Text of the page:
The ‘building-block’ nature of screenwriting is such that any screenwriter needs a selection box of varying skills.
As you’d expect then, different screenwriters tend to find themselves drawn to, and more skilled at, certain aspects of the process.
Whether it’s creative story ideas, unique characters, or a structure so tight, there are perks and pitfalls to any of these distinct skillsets and precious few writers have a mastery of all of them.
And whilst one – as a screenwriter – can through ferocious hard work, years of watching and reading and analysis of narratives of every kind, achieve magnificent improvements in one’s self, the core ingredients will out.
- Could James Cameron write the “how do you like them apples?” scene from GOOD WILL HUNTING?
- Could Cameron Crowe cook up a surgically precise, Swiss-watch of an opening act such as the one that opens THE TERMINATOR?
- Could the Wachowskis nail the quick-witted banter and iconic ‘climax’ of the diner scene from WHEN HARRY MET SALLY?
They’re all different from one another.
So different, one could argue, that they could be entirely different breeds or even species of screenwriter.
So, dear reader, which species of screenwriter are you?
The Species include…
1. The Character Wizard – Screenwriter Species #1
The term “wizard” is appropriate here, because there’s no more creative, sprung-from-nothing facet to screenwriting than building a wonderfully original character.
If you’re a bona fide character wizard or “CW”, you’re in the game in a big way from the off.
Think how many plastic, forgettable characters you’ve seen in your screen life – a CW immediately has one-up on a swathe of other writers.
It boils down to ‘voice’.
Even a screenwriter with the skills to write the snappiest of snappy dialogue can often fall into a kind of ‘uniformity’ trap, whereby all their characters ultimately sound like slight variations of the same person.
That’s where writers like the Coen brothers shine through.
In both THE BIG LEBOWSKI or O BROTHER, WHERE ART THOU?, for example, we have a core trio (The Dude, Walter, Donny and Everett, Delmar, Pete) of equally strange but utterly different characters.
They’re masters of evading uniformity.
“You love all your characters, even the ridiculous ones. You have to on some level; they’re your weird creations in some kind of way. I don’t even know how you approach the process of conceiving characters if in a sense you hated them. It’s just absurd.” – Joel Coen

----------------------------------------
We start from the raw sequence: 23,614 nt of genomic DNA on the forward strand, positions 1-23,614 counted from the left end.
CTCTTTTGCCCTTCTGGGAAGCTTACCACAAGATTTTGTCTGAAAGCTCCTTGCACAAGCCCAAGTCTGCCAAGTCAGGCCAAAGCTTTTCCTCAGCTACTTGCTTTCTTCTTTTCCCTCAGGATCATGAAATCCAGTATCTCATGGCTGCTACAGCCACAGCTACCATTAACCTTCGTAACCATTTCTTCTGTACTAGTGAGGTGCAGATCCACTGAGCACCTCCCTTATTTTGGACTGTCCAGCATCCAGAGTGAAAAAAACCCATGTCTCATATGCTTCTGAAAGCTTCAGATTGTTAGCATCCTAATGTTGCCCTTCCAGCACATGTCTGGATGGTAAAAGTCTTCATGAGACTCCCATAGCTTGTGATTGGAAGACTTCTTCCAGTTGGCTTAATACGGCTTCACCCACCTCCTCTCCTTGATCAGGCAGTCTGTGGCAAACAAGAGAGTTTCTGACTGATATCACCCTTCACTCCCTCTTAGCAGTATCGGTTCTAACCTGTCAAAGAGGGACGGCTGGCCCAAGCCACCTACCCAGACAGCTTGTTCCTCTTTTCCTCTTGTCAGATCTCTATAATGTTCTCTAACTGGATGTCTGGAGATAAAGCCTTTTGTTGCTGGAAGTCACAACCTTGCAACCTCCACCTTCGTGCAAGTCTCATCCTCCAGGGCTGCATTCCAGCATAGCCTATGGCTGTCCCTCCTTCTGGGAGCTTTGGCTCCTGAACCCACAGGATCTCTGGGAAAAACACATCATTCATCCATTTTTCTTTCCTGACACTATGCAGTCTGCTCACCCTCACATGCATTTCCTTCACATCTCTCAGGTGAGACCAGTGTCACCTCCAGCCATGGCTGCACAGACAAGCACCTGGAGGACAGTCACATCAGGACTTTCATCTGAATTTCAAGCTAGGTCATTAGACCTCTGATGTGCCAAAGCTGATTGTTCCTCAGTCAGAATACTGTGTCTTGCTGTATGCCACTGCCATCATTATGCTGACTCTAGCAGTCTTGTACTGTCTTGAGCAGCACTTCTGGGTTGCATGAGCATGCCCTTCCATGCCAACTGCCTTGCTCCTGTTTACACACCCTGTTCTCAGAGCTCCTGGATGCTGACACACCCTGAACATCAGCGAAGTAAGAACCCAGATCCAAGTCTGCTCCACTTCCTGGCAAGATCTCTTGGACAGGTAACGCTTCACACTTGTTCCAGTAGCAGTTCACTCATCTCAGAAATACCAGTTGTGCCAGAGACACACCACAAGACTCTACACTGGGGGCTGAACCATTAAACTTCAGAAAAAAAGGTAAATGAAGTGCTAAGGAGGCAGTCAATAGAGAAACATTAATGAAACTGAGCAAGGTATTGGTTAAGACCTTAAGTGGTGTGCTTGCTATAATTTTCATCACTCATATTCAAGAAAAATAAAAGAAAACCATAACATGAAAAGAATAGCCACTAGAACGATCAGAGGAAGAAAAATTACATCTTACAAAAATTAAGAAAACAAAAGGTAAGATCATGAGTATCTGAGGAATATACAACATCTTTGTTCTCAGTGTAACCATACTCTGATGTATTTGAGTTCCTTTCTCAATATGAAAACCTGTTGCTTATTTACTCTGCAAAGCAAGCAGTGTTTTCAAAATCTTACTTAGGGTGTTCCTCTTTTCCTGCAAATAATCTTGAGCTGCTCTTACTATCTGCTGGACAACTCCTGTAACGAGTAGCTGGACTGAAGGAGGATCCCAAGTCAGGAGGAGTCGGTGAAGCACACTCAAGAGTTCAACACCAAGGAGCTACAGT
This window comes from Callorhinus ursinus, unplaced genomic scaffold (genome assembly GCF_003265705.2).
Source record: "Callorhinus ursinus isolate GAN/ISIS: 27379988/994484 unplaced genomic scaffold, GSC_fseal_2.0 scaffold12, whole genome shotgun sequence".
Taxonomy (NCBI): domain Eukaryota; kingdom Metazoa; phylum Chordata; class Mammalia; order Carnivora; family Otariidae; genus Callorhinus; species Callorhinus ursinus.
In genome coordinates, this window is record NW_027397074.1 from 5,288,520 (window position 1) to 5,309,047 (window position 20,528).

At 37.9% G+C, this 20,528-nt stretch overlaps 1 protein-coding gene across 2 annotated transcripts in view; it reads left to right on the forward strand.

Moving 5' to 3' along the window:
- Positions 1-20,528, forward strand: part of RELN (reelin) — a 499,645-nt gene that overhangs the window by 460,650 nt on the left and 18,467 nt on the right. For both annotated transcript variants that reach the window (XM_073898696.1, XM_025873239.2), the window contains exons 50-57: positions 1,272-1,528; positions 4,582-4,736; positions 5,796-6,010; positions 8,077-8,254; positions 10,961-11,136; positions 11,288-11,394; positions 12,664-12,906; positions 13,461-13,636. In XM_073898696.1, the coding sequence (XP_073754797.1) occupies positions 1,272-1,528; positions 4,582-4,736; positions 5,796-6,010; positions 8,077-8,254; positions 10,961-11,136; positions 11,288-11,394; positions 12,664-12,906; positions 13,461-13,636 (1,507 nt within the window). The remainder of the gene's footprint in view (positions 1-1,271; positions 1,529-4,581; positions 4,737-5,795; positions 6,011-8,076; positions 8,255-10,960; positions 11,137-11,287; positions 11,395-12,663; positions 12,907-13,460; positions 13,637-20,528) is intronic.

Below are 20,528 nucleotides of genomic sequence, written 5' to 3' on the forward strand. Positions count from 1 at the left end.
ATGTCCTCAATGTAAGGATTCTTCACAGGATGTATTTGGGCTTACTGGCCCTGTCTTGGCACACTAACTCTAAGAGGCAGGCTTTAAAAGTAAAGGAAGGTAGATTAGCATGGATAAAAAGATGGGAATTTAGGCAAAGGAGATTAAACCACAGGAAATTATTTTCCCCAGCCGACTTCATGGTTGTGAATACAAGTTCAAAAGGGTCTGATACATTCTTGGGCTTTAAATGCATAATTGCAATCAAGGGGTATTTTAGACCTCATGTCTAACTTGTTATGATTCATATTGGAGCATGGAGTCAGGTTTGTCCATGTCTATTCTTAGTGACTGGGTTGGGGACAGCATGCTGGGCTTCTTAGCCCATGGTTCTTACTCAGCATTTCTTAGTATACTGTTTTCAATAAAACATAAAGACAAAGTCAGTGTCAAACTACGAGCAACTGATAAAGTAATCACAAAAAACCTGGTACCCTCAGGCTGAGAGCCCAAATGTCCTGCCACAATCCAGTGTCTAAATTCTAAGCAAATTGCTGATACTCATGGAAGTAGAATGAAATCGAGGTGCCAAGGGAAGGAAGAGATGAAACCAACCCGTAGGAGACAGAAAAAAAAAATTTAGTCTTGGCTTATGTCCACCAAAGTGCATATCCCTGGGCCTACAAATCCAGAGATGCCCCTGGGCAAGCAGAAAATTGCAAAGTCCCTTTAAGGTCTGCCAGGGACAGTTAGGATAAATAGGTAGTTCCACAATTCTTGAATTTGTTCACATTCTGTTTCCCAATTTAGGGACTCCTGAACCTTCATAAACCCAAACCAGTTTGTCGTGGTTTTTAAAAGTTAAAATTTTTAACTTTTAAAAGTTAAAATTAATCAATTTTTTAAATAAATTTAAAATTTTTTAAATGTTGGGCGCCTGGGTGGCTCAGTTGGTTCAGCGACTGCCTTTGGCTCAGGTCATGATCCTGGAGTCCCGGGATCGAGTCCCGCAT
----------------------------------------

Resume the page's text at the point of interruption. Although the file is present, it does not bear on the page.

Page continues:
On the subtler end of the spectrum is a writer like Sofia Coppola, whose script for LOST IN TRANSLATION is a perfect example of downplayed but emotive characterisation.
The CW typically has very strong dialogue skills to go with their alchemic characterisation abilities, but can sometimes struggle to give their magical creations a suitable canvas to explore (read: the premise of the whole film/show can be weak).
Some might argue the whole Mumblecore sub-genre is rife with Character Wizards, high on psychological insight but slightly lower on pure narrative ability.
One of the greatest CWs of recent times would have to be BREAKING BAD creator Vince Gilligan who, with characters as original as Gustavo Fring and Walter White, and the precision plotting skills of a cartographer, miraculously delivered an all-court screenwriting masterclass that’s already taken on legendary status.
Pros: Typically CWs will be good with dialogue, too, and as plot is character their scripts will generally be structurally robust.
Cons: To be a CW you generally have to be a student of human nature – a professional observer, almost. This might not translate to quick-witted pitching in the room. In fact, pitching can often prove a bit of an obstacle overall – concepts are a much easier sell than characters.
Famous Character Wizards: The Coen Brothers, PT Anderson, Quentin Tarantino, Sarah Treem, Vince Gilligan, Wes Anderson, Sofia Coppola, Alan Ball, Paul Schrader
2. The Concept King – Screenwriter Species #2
The Concept King is one of the most important species of screenwriter in Hollywood history – they’re the architects of the ‘blockbuster’.
After all, the likes of SPEED, SE7EN, JAWS, TOP GUN, ALIENS, JURASSIC PARK, HOME ALONE, TITANIC and so many more have delivered literally billions of dollars into film industry coffers.
And all these cinematic oaks sprang from the acorns of their writers’ little (big) ideas.
As with the CW, above, if you’re a great concept person (and at least an adequate screenwriter overall) it’s probably a matter of when – not if – you make the breakthrough.
Why is this?